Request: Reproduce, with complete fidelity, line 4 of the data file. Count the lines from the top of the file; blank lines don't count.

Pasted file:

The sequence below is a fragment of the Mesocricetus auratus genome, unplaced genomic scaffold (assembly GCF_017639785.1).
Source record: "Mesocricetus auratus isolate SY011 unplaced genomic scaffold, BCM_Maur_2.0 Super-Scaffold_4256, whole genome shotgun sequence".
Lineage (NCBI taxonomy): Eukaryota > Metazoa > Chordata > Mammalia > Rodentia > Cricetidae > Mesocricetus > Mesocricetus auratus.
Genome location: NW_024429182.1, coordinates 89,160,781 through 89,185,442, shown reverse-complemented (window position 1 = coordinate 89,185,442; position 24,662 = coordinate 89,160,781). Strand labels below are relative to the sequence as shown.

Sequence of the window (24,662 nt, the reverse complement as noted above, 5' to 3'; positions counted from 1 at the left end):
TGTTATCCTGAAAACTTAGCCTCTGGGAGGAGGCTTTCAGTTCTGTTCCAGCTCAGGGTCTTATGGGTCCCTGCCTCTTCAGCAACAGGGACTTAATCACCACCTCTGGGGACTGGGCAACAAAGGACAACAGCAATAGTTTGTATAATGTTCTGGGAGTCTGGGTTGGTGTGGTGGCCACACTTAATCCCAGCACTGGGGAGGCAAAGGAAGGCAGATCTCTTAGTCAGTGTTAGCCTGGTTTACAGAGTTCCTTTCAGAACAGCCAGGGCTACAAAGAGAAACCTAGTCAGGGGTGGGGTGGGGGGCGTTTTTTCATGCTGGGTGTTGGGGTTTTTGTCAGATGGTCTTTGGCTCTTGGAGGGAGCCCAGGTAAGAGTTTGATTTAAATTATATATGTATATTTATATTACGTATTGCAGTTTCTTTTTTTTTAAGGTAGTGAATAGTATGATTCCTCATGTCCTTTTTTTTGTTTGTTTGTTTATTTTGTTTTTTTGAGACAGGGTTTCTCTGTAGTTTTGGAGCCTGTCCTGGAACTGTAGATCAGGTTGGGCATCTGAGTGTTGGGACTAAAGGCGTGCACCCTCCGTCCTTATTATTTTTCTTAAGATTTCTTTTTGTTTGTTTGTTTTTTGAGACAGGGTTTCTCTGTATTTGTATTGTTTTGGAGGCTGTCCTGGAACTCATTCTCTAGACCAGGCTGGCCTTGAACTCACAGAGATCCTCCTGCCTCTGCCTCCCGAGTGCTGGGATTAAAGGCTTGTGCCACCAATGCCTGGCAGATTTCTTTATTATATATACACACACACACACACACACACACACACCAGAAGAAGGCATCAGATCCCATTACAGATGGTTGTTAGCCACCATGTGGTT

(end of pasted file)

Genome location: NW_024429182.1, coordinates 89,160,781 through 89,185,442, shown reverse-complemented (window position 1 = coordinate 89,185,442; position 24,662 = coordinate 89,160,781). Strand labels below are relative to the sequence as shown.